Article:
Wednesday, December 28, 2011

Foodies Unite & Write

We are very close to the end of the year and what follows is that post holiday slump when the bills come due and the excitement goes down the drain. Think about this: I hope to teach a continuing ed course at the Westminster (Colorado) campus of Front Range Community College. It starts mid-January: "The Literature of Food." We will meet Friday mornings for ten weeks, talk about food lit, do some reading and writing, enjoy the company of like-minded folks. Register on line for WRIT1006-001. There is no text; I'll hand out materials as we go.

As I went to check on the listing, I could not find it, but I have been assured that it will appear when the catalog for Spring 2012 is finished. If online registration fails you, call (303) 404-5000 and ask to be connected to the continuing ed department. And if this fails, email me:

Wednesday, December 14, 2011

Cleaning Up My Own Mess

Writing is a messy business. Ideas breed like wild rabbits, papers overflow the in-basket, the out-basket and the recycle basket. Ink cartridges drain like desert aquifers. Lions, and tigers, and bears, oh, my. And whose fault is this? Mine, of course. Not only is the mess of my making, but I cannot hire a house cleaner to tidy up after me. So, here's my writer's to-do list. Feel free to nag me if I don't report back that I've done these things before Santa comes. (Otherwise, I won't get that new Mercedes. Yeah, like I would anyway. I'll be driving my used Camry with a dented door until I die.)

  • Finish the current book production project; all I need to do is reformat a couple of the poems and get the author to open her account on Create Space
  • Find another book production/coaching client
  • Update my submissions records on Duotrope and in my notebook
  • Send out submissions of the new and the rejected poems
  • File the food lit bibliography cards I've been tossing on top of the index card file
  • Finish the cover design for my own next poetry chapbook; the text is done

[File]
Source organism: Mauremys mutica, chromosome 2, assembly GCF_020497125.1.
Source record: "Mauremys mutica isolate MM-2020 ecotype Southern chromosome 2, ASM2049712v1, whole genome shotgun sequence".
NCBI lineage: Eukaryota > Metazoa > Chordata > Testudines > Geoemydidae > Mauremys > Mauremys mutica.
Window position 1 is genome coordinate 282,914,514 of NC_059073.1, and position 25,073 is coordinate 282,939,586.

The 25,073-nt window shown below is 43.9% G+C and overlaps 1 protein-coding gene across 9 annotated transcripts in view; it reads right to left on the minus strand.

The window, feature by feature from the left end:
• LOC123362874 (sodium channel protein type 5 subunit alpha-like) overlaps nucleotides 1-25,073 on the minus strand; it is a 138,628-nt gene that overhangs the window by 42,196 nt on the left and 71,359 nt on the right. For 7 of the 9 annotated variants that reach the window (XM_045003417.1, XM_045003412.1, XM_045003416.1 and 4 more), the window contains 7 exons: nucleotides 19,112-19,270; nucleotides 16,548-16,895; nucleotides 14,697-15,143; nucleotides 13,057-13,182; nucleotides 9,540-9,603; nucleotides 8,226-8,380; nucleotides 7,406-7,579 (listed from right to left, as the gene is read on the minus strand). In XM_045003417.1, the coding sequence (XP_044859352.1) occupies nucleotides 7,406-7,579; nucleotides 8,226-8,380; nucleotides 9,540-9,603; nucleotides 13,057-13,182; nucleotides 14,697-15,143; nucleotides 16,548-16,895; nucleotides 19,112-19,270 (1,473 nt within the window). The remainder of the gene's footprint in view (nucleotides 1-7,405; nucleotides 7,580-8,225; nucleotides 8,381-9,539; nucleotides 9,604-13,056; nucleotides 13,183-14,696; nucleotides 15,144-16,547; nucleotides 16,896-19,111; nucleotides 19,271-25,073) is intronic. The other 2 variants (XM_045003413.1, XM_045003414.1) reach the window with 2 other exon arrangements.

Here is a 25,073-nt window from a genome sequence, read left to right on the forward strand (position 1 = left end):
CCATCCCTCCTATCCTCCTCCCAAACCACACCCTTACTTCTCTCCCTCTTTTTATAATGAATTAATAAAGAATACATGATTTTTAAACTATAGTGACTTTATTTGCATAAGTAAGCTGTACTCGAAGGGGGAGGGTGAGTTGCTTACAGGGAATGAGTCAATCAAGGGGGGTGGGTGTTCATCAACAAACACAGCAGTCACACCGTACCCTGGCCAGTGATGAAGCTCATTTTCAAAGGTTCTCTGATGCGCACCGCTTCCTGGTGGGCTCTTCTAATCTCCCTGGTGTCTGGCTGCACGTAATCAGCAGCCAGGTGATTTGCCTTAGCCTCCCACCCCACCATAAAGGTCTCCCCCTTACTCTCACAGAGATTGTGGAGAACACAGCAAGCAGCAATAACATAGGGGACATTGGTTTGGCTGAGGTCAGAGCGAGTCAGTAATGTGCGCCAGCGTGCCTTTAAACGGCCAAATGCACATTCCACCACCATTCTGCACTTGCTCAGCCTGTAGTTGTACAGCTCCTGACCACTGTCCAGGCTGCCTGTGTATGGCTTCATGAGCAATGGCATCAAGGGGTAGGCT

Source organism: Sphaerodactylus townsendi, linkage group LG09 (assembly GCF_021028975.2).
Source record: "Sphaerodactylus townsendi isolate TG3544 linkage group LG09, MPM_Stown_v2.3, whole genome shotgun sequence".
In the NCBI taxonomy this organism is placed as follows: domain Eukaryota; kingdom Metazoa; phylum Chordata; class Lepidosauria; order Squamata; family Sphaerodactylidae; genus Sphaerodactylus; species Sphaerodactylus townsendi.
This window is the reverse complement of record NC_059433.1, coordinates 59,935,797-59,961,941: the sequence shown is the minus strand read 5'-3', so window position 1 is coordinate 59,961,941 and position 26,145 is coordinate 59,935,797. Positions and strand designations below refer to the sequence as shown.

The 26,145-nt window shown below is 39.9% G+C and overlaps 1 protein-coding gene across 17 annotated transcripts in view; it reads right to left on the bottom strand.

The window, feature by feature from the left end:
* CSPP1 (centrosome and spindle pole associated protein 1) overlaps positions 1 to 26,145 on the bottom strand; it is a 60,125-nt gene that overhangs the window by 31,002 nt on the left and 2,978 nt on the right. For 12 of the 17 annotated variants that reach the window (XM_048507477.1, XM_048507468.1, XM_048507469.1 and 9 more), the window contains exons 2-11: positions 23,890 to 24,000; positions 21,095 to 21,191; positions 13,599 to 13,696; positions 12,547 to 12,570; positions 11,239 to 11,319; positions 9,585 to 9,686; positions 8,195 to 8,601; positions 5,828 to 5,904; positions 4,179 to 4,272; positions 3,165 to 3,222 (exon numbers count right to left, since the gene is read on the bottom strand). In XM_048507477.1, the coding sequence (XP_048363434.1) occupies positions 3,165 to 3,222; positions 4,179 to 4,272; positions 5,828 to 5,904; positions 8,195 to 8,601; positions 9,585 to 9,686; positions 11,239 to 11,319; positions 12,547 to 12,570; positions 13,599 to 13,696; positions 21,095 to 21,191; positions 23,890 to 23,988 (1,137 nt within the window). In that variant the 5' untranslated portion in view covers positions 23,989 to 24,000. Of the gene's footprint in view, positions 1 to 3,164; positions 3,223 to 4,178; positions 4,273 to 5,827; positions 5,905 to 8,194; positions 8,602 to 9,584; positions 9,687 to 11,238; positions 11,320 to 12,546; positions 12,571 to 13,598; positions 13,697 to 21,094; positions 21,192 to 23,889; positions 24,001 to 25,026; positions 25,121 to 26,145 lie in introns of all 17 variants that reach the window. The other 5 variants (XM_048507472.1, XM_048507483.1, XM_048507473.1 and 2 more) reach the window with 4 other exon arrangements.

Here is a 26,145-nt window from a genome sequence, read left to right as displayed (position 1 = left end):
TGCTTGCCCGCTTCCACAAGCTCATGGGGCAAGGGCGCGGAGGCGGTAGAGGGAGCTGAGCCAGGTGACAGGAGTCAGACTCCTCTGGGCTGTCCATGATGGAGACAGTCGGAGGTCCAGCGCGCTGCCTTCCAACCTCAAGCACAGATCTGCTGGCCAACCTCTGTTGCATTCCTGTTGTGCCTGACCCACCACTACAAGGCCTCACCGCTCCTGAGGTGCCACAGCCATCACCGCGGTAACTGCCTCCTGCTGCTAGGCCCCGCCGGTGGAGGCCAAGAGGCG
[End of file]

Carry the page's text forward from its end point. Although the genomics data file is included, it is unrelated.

• Select poems to read at Third Thursday at Forza open mike tomorrow
  • Read and comment on the poems I've received for tonight's critique group
  • Read the poetry book selected for our next poetry book club meeting at Boulder Books
  • Figure out how to write reviews for Amazon
  • Begin the script for the poetry theater which begins to roll out in February for presentation in April and get it to the director
  • Update my website news page
Oh, looking at all of this, I think I need a nap. Or a walk with the dog. Maybe I need to make breakfast. Yeah, that's it. Must be low blood sugar that keeps me from tackling all this work. You listening, Santa? Oatmeal, now.

Monday, December 5, 2011

Catching Up with Robert Pirsig

I keep a small notebook full of titles that I intend to read. My list is a mishmash of fiction, non-fiction and poetry. One title that is not in that blue notebook is Zen and the Art of Motorcycle Maintenance by Robert Pirsig. The book is older than my grown son, but somehow in the crush of living I have missed it again and again. Until my friend Synchronicity recently stood it facing out on a display in my local library. Well, my book bag was heavy but not full, so I casually added it to the week's collection. And I read it. No, that's not true. I read most of it, no, I read much of it. I skipped a lot of the philosophy. Sorry, Pirsig, but for me the relationship between the author and his young son is more compelling.

If you have not read this much loved book, do so. Check the Wiki listing for Pirsig to get a summary of his background if you're not sure about the content. The book is far too complex for me to summarize effectively, because it's not just about motorcycles, nor is it just about philosophy. In the course of a road trip from Minneapolis to San Francisco, Pirsig explains his life and his philosophy of Quality and the Good. I preferred reading his history of having been mistreated by a too extensive use of ECT, now regarded as a safe and effective treatment for mood disorders and some psychotic disorders. Having had his memory purposefully erased, Pirsig has to deal with the ghost of his former self and the fear that his son, Chris, will also suffer from mental illness. Their journey is not an easy one, but by the end they seem reconciled. In the postscript we learn that Chris was killed during a mugging just before his 23rd birthday. That's not fair. But it's true. Yeah, that sentence is a spoiler, but the book is not about sudden epiphany. It's about the inner life of a brilliant mind almost lost to illness and unwise treatment, about a father/son relationship that reveals more than we might know about our own family dynamics.